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The Edwards Celebrate 40 Years of Wedded Bliss

Published:Saturday | November 14, 2015 | 11:00 AMTamara Bailey
Rapheal and Merene Edwards glowing in love.
Merene and her husband at one of her daughter’s wedding.
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New Green, Manchester:

Only a woman with captivating beauty, wit, and charm could cause a man to relocate from one parish to another without giving it a second thought. But Rapheal Edwards knew what he wanted when he first laid eyes on Merene Edwards, and that was to make her his wife.

Surely, he had to work hard to get her interest, but in the end, collectively, 50 years of togetherness is untradeable in the love books.

"His (Rapheal's) sister and I were good friends and I spent time with her occasionally. He came there once and he saw me, and after living in Kingston for so many years, he decided to move down to Mandeville."

Persistence was the order of the day, as day in, day out, Rapheal sought after the woman who allowed him to experience love at first sight.

"He tried and tried and tried, but me really never interested. When me realise him nah ease up, I said, 'Ok, you know what, let me give him a chance'," laughed Merene.

After being together for 10 years, it was time to make it official.

"He came to me one day and said 'I want to get married' so I asked him, 'to who?' and him give me a look and say 'nuh must you'. Knowing how him persistent, he wouldn't take no for an answer and so we got married."

Yes, the declaration Rapheal made to Merene that he was going to be her future husband came to pass and Merene's 'not in my lifetime' response had no hold.

With the union producing six children, five of whom are married, the Edwards have found the greatest reasons for marital success to be understanding, respect, and love.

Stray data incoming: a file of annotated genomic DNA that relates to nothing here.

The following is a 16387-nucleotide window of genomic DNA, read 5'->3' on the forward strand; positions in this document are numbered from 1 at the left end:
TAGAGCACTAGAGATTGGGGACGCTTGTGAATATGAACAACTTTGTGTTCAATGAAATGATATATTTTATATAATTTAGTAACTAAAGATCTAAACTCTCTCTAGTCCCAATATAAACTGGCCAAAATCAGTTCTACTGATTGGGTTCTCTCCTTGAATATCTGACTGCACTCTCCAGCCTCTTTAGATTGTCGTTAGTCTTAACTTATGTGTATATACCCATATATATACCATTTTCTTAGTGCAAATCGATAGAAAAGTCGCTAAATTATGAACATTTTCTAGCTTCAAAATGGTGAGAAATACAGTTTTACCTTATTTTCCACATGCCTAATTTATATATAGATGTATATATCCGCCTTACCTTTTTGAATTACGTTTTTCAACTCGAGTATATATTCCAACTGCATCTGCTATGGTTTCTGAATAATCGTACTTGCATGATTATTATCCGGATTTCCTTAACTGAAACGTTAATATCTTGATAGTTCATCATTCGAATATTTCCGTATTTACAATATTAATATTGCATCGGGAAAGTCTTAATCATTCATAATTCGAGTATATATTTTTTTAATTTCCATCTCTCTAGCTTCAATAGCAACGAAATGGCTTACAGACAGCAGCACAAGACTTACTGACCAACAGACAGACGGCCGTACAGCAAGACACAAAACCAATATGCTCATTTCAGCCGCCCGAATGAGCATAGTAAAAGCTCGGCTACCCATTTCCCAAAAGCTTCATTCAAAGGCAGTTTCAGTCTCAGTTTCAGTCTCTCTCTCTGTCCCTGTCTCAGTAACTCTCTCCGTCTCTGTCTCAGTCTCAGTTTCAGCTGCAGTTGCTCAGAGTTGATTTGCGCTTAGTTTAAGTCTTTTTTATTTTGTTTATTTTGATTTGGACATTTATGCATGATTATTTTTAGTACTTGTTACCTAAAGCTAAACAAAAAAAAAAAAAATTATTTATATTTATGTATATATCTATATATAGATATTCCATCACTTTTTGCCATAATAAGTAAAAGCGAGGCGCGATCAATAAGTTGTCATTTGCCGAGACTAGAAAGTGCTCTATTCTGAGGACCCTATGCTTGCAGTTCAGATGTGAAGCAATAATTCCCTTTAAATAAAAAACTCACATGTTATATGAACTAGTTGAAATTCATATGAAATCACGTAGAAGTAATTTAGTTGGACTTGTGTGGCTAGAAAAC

"Merene is just a wonderful woman and because of the type of woman she is - one of principle and morals - I have to treat her right. I could not let her go because I knew I probably would not get another woman like her."

no relationship without disagreement

Adding that there is no relationship without disagreement, Merene admitted that it takes sacrifice to be accommodating of another's personality.

"To be honest, my husband has never done anything that annoys me to the point of leaving. No sah! I tell my children all the while that teeth and tongue will meet, but it is what you do after to make things right. The two of you can make it work if you try and keep friends out of your relationship and, instead, put God in the centre of it."

She continued, "It is important to make each other happy too. My husband love him food and I make sure he has his hot meal every day. If I will be out for the day, I make sure and cook before me leave. It's just one of those things you must do."

The Edwards believe that for so many of the broken relationships, a simple solution of faithfulness and respect for each other can mend pieces.

"Many times you hear of relationships ending because the man or woman is unfaithful, or the woman over spending money and is showing no respect. But faithfulness is key and, really, women should just try not to be too much of a spender. My husband trust me with the money because he knows I'm responsible. Remember, at the end of the day, you two should be working together for better."

familyandreligion@gleanerjm.com